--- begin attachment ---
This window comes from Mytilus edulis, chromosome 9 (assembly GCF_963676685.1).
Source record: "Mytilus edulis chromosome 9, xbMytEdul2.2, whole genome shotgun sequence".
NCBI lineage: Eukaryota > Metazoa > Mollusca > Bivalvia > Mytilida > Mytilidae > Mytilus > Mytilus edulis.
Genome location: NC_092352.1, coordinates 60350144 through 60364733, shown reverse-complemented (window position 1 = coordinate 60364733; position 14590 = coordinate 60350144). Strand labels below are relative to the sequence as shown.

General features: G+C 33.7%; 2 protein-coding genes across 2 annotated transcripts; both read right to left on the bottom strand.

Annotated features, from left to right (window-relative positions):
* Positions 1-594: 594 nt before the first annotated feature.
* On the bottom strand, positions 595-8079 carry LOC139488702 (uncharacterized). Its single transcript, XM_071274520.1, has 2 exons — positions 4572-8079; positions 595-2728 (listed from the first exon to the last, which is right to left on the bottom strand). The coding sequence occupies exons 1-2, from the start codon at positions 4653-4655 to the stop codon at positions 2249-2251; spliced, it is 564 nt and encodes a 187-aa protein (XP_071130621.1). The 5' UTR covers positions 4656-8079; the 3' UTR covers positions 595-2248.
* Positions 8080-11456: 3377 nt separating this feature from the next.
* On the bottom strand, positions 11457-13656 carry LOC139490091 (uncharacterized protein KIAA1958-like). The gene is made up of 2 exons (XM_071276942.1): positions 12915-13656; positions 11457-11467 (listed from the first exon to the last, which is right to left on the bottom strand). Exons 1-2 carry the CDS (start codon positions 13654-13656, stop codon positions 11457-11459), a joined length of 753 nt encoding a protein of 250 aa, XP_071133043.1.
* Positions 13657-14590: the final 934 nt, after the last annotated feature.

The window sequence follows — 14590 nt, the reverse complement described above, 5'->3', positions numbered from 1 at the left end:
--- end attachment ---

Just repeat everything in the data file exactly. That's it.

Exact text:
This window comes from Mytilus edulis, chromosome 9 (assembly GCF_963676685.1).
Source record: "Mytilus edulis chromosome 9, xbMytEdul2.2, whole genome shotgun sequence".
NCBI lineage: Eukaryota > Metazoa > Mollusca > Bivalvia > Mytilida > Mytilidae > Mytilus > Mytilus edulis.
Genome location: NC_092352.1, coordinates 60350144 through 60364733, shown reverse-complemented (window position 1 = coordinate 60364733; position 14590 = coordinate 60350144). Strand labels below are relative to the sequence as shown.

General features: G+C 33.7%; 2 protein-coding genes across 2 annotated transcripts; both read right to left on the bottom strand.

Annotated features, from left to right (window-relative positions):
* Positions 1-594: 594 nt before the first annotated feature.
* On the bottom strand, positions 595-8079 carry LOC139488702 (uncharacterized). Its single transcript, XM_071274520.1, has 2 exons — positions 4572-8079; positions 595-2728 (listed from the first exon to the last, which is right to left on the bottom strand). The coding sequence occupies exons 1-2, from the start codon at positions 4653-4655 to the stop codon at positions 2249-2251; spliced, it is 564 nt and encodes a 187-aa protein (XP_071130621.1). The 5' UTR covers positions 4656-8079; the 3' UTR covers positions 595-2248.
* Positions 8080-11456: 3377 nt separating this feature from the next.
* On the bottom strand, positions 11457-13656 carry LOC139490091 (uncharacterized protein KIAA1958-like). The gene is made up of 2 exons (XM_071276942.1): positions 12915-13656; positions 11457-11467 (listed from the first exon to the last, which is right to left on the bottom strand). Exons 1-2 carry the CDS (start codon positions 13654-13656, stop codon positions 11457-11459), a joined length of 753 nt encoding a protein of 250 aa, XP_071133043.1.
* Positions 13657-14590: the final 934 nt, after the last annotated feature.

The window sequence follows — 14590 nt, the reverse complement described above, 5'->3', positions numbered from 1 at the left end: